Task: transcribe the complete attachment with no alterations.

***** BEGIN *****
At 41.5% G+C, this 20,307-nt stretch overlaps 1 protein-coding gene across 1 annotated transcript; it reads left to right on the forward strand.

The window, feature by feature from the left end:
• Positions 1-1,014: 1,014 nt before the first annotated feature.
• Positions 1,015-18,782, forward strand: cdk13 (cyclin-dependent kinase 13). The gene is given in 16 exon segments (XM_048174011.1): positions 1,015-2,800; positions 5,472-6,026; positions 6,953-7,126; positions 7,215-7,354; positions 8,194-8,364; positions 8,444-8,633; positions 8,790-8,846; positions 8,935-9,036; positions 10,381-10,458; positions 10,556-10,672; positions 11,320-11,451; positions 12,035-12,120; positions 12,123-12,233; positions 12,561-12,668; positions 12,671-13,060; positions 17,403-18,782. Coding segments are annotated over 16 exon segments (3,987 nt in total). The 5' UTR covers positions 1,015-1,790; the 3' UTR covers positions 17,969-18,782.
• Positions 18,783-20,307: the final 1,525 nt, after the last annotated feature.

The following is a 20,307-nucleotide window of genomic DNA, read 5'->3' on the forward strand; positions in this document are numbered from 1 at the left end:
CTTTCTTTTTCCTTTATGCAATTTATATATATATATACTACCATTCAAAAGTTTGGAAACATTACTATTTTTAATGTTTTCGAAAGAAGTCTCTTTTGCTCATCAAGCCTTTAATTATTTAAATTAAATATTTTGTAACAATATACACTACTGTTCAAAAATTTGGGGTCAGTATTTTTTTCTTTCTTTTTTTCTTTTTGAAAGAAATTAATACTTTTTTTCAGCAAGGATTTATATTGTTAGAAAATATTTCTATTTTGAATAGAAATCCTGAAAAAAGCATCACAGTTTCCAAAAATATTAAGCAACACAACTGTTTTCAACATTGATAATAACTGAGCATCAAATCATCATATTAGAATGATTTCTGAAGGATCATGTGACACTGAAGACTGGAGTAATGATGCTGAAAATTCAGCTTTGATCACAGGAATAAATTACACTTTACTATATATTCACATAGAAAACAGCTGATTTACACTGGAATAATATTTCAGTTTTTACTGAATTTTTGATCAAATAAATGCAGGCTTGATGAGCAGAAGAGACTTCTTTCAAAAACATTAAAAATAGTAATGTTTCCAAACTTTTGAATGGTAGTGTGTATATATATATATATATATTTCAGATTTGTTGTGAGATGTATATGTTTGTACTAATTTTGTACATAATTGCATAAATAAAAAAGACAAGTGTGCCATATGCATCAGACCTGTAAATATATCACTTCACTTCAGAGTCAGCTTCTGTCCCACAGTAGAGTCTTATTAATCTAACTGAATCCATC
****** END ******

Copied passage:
At 41.5% G+C, this 20,307-nt stretch overlaps 1 protein-coding gene across 1 annotated transcript; it reads left to right on the forward strand.

The window, feature by feature from the left end:
• Positions 1-1,014: 1,014 nt before the first annotated feature.
• Positions 1,015-18,782, forward strand: cdk13 (cyclin-dependent kinase 13). The gene is given in 16 exon segments (XM_048174011.1): positions 1,015-2,800; positions 5,472-6,026; positions 6,953-7,126; positions 7,215-7,354; positions 8,194-8,364; positions 8,444-8,633; positions 8,790-8,846; positions 8,935-9,036; positions 10,381-10,458; positions 10,556-10,672; positions 11,320-11,451; positions 12,035-12,120; positions 12,123-12,233; positions 12,561-12,668; positions 12,671-13,060; positions 17,403-18,782. Coding segments are annotated over 16 exon segments (3,987 nt in total). The 5' UTR covers positions 1,015-1,790; the 3' UTR covers positions 17,969-18,782.
• Positions 18,783-20,307: the final 1,525 nt, after the last annotated feature.

The following is a 20,307-nucleotide window of genomic DNA, read 5'->3' on the forward strand; positions in this document are numbered from 1 at the left end:
CTTTCTTTTTCCTTTATGCAATTTATATATATATATACTACCATTCAAAAGTTTGGAAACATTACTATTTTTAATGTTTTCGAAAGAAGTCTCTTTTGCTCATCAAGCCTTTAATTATTTAAATTAAATATTTTGTAACAATATACACTACTGTTCAAAAATTTGGGGTCAGTATTTTTTTCTTTCTTTTTTTCTTTTTGAAAGAAATTAATACTTTTTTTCAGCAAGGATTTATATTGTTAGAAAATATTTCTATTTTGAATAGAAATCCTGAAAAAAGCATCACAGTTTCCAAAAATATTAAGCAACACAACTGTTTTCAACATTGATAATAACTGAGCATCAAATCATCATATTAGAATGATTTCTGAAGGATCATGTGACACTGAAGACTGGAGTAATGATGCTGAAAATTCAGCTTTGATCACAGGAATAAATTACACTTTACTATATATTCACATAGAAAACAGCTGATTTACACTGGAATAATATTTCAGTTTTTACTGAATTTTTGATCAAATAAATGCAGGCTTGATGAGCAGAAGAGACTTCTTTCAAAAACATTAAAAATAGTAATGTTTCCAAACTTTTGAATGGTAGTGTGTATATATATATATATATATTTCAGATTTGTTGTGAGATGTATATGTTTGTACTAATTTTGTACATAATTGCATAAATAAAAAAGACAAGTGTGCCATATGCATCAGACCTGTAAATATATCACTTCACTTCAGAGTCAGCTTCTGTCCCACAGTAGAGTCTTATTAATCTAACTGAATCCATC